As the commentator felt impelled to comment, if there were any Dutch scouts watching, none of them would be ‘quaking in their boots.’ While I will not go as far as saying that Los Ticos will be a walk-through for the Dutch to the semi-finals, the latter will have to be at their poorest to actually contrive to lose to the Central Americans.

Speaking of the Dutch, they were losing their own Round of 16 match to Mexico until the endgame, when they turned it around with late goals by Wesley Sneijder and Klaas Jan Huntelaar. The match will long be remembered for Arjen Robben’s Olympic gold medal winning dives; but all pretenders be forewarned about the luck and resilience that the Dutch have enjoyed this tournament. These are of the sort that win World Cups.

The Germans were criticised by their own press after their labour against the Algerians; but I always saw this forthcoming. The Algerians may not be the World Cup’s most attractive team; but they were robust and well-organised in the group stage. It was always a certainty that they would make life difficult for the Germans in the Round of 16.

I thought the Germans played reasonably well, by the way; if without the oomph of their 2010 campaign. That said, Per Mertesacker had a point when he told one journalist that it is better to play ugly but make progress than be pretty and be knocked out. Alarmingly, though, the Germans have not played like potential champions after their 4-nil romp over the Portuguese.

I will confess that I thought that the Swiss would be overrun by Argentina. The Swiss looked attractive going forward in the group stage; but also looked vulnerable at the back. This was something that the French ruthlessly exposed. Thus, I was pleasantly surprised to see them defend like a well-oiled machine against Argentina; and they might well have won if they had taken the chances they created in the first half.

Meanwhile, the Argentineans still have not gotten out of first gear. I am becoming ambivalent about this. On the one hand, they will find comfort in knowing that they can still step up a gear leading to the quarterfinals and beyond. On the other hand, do they have it in them to actually do so?

The Road to the Maracana

Even now that the cast for the quarterfinals has been completed, it is still reasonably difficult to foretell the would-be champions; or, at least, from among the traditional favourites, anyway. Not that this has been bad for the World Cup. On the contrary, the egalitarianism in terms of football quality has only added to the excitement of the competitions.

It is worth noting, however, that of the quarterfinal cast of eight nations, half belongs to the elite group of nations who have already won the World Cup. Brazil (5), Germany (3), Argentina (2) and France (1) are joined by the Netherlands, Colombia, Belgium and Costa Rica.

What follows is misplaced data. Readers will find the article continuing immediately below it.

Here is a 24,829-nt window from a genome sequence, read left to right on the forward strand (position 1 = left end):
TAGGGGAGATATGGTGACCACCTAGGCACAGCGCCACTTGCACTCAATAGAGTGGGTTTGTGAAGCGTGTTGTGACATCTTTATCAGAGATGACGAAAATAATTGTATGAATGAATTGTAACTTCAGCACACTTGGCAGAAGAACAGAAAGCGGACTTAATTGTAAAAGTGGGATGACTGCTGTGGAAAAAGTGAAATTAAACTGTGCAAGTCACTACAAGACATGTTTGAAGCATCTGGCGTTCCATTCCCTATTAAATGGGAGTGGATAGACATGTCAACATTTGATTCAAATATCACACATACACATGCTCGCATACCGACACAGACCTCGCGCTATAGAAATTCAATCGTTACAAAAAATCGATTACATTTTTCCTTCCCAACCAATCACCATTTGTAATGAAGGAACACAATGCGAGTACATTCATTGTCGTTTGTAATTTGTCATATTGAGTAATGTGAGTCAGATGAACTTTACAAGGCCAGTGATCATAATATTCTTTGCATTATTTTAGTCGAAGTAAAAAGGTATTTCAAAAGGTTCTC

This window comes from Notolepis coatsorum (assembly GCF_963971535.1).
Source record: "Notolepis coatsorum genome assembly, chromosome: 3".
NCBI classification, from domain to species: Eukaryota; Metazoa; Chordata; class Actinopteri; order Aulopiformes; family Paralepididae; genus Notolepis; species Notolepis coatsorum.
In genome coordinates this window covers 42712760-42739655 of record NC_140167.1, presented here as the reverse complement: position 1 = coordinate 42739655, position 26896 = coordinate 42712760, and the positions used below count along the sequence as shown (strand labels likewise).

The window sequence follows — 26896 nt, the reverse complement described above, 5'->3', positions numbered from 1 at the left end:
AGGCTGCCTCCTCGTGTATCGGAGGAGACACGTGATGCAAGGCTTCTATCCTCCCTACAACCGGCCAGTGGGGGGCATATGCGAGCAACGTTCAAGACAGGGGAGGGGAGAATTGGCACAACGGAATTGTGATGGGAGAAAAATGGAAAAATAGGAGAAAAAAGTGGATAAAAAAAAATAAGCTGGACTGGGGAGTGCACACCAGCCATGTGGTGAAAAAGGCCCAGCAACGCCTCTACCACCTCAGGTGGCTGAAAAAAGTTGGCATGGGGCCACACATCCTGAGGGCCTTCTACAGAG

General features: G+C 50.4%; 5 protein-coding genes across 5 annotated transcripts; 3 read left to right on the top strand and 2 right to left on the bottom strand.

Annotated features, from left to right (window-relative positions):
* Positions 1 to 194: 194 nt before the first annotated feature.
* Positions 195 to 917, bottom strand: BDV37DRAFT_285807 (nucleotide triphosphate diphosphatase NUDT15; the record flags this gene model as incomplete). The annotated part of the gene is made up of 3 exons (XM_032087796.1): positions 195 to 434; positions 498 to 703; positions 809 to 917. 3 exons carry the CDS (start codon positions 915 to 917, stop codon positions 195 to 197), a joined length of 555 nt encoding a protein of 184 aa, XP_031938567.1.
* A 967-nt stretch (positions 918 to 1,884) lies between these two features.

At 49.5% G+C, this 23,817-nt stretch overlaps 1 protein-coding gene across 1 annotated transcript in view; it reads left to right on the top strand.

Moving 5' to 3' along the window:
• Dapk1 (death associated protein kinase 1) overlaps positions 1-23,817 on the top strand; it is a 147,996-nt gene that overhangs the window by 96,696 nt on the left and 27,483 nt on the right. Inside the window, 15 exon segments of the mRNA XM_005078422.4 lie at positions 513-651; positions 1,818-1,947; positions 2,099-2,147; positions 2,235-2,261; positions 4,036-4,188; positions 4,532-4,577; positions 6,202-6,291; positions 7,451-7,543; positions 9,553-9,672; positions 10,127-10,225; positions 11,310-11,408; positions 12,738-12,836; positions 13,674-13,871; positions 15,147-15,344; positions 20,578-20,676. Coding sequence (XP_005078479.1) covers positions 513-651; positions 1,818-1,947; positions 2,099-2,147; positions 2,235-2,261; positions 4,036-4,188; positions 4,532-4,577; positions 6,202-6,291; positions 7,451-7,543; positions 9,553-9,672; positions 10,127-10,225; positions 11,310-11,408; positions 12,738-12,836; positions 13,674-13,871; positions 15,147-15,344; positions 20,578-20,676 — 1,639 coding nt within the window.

Three of the four former World Champions are bracketed with each other, however, with the quarterfinal fixtures being Brazil-Colombia and France-Germany. This means that, in this bracket, there is a 75% chance that a former champion will reach the Maracana for the final later in the month; and a mere 25% chance for a country that has never won the World Cup to do the same.

However, those who have seen Colombia will also know that, while they do not have the pedigree, they do have plenty of ability. They have a frugal backline and counterattack with real panache. In James Rodriguez, they also have this World Cup’s emerging superstar. His volleyed goal against Uruguay in the Round of 16, when he collected the ball on his chest before swivelling for the shot, was simply delicious!

If I were Brazil, I would be quaking in my boots.

The situation is reversed with the opposite bracket, where three of the four quarterfinal teams have never won the World Cup. Only Argentina have; but they have not played like champions-elect in any of their four games so far.

It is reasonably safe to say that Costa Rica have gone far enough in the tournament, thank you very much, and that the Dutch ought to be too strong for them in the quarterfinals. However, Argentina versus the Belgians is a little more difficult to predict. My heart says Belgium but my brain says Argentina.

I am not willing to rule out Brazil because they are, after all, playing at home where the home crowd can be their twelfth man. However, they have not been entirely convincing and I personally do not wish for them to win because they have won so many World Cups already.

Were it up to me, I would rather that two nations who have never won the World Cup meet at the Maracana for the final. Colombia versus the Netherlands sounds really tasty!

Acknowledgment: Top photo from the FIFA World Cup Facebook page.